Last Updated: Friday, 11 July 2014, 13:14 GMT

South Africa: New budget leaves vulnerable teens in the cold

Publisher Integrated Regional Information Networks (IRIN)
Publication Date 12 February 2009
Cite as Integrated Regional Information Networks (IRIN), South Africa: New budget leaves vulnerable teens in the cold, 12 February 2009, available at: http://www.refworld.org/docid/499926581a.html [accessed 13 July 2014]
DisclaimerThis is not a UNHCR publication. UNHCR is not responsible for, nor does it necessarily endorse, its content. Any views expressed are solely those of the author or publisher and do not necessarily reflect those of UNHCR, the United Nations or its Member States.

JOHANNESBURG, 12 February 2009 (IRIN) - South Africa is to expand social safety nets in 2009, making it one of the world's biggest spenders on social grants, but the global economic crisis has forced some hard choices that may leave many of its poor out in the cold.

For the first time in three years, South Africa will record a budget deficit - partly in order to maintain its commitment to poverty alleviation - Finance Minister Trevor Manuel said in his budget speech on 11 February. About 12 percent of government spending in the coming year will be devoted to cash transfers.

While the country improves safety nets for some, such as pensioners, the budget's wait-and-see language on extending the age of qualification for child grants from 15 to 18, coupled with compulsory education, has taken civil society by surprise. The ruling African National Congress (ANC) party committed itself to widening entitlement in its manifesto for the general election, due in April.

Manuel said, "Compelling evidence that the phasing-in of the child support grant has contributed significantly to reducing child poverty has emerged in recent research," and added that "Consideration is being given, subject to affordability, to the extension of the child support grant."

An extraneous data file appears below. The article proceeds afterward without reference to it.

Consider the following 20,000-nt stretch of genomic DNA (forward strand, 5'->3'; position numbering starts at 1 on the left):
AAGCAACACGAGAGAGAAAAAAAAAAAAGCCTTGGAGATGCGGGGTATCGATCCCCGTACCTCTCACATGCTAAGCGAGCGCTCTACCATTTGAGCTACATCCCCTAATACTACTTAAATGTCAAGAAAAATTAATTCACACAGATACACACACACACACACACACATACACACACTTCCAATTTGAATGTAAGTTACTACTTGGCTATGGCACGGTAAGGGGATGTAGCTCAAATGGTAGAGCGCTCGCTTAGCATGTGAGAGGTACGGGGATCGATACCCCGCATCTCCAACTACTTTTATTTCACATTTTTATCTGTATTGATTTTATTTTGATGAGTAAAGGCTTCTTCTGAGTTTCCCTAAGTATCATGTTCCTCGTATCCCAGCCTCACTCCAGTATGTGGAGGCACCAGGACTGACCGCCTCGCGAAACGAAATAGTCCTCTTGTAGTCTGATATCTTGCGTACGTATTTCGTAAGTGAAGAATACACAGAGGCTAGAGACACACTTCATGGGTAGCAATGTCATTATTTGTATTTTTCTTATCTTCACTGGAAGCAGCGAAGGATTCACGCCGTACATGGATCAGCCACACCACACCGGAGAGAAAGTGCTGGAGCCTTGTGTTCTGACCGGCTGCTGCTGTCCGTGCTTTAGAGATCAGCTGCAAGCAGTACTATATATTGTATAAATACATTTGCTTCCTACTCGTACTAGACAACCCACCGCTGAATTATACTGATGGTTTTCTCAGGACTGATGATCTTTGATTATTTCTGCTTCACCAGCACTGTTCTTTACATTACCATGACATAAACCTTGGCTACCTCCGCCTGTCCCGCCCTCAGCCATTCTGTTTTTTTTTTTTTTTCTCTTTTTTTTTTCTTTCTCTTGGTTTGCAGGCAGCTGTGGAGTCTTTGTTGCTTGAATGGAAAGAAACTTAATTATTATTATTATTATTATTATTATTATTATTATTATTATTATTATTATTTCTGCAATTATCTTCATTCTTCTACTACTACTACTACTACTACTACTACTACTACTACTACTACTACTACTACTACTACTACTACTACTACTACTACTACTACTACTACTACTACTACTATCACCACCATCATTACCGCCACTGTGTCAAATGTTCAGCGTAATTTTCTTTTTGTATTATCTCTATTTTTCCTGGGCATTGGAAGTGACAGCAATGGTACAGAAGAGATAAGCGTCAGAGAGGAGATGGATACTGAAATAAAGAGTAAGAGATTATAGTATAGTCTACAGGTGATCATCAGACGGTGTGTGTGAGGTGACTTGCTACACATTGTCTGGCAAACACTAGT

The child grant is awarded to children whose parents earn less than US$230 per month (R2,300). Earlier this year, the grant was widened to include 15 year olds and the 2009 budget increases the value of the grant to $24 (R240) per month but does not expand the grant's scope in terms of beneficiaries.

An unexpected setback

The finance minister's caution was an unexpected shift in tone. "The ANC manifesto was much clearer that it [child grant] would be increased - we understood that to be a decision. We are certainly pushing for the extension of the grant very strongly, and it needs to be implemented as soon as possible," said Patrick Craven, spokesperson for the Congress of South African Trade Unions (COSATU).

"Children need to be educated; frankly, children need to be attending school, and that clearly does not stop at 18. We want to encourage people to stay at school for as long as possible."

The ANC's recognition of the goal of providing grant support up to the age of 18 follows a seven-year battle, spearheaded by children's lobby groups like the Alliance for Children's Entitlement to Social Security (ACESS).

Alison Tilley, campaign manager for the organisation, said she expected to see grants expand in 2009 and government spending across the board increase, given the global financial crisis that has caused demand for South Africa's commodities to drop and unemployment in its mining sector to rise.

"There's no question that the global crisis has played a role in the budget, overall ? it's a budget in which there is much more spending and a bigger deficit than people anticipated. It's the sort of countercyclical spending that you are seeing in other countries hit hard by the crisis," she noted.

Nevertheless, "We were under the impression that this would be the beginning of the rollout of the child grant to 18 years. We were very much surprised and disappointed. According to out calculations, a rollout would cost something like R1.9 billion [$190 million]," Tilley told IRIN.

"It's not a question of what's affordable, it's a question of what your choices are," said Tilley, who added that child grants have been shown to decrease hunger, increase school attendance in children receiving the grants, and increase job-seeking behaviour in the adults around them.

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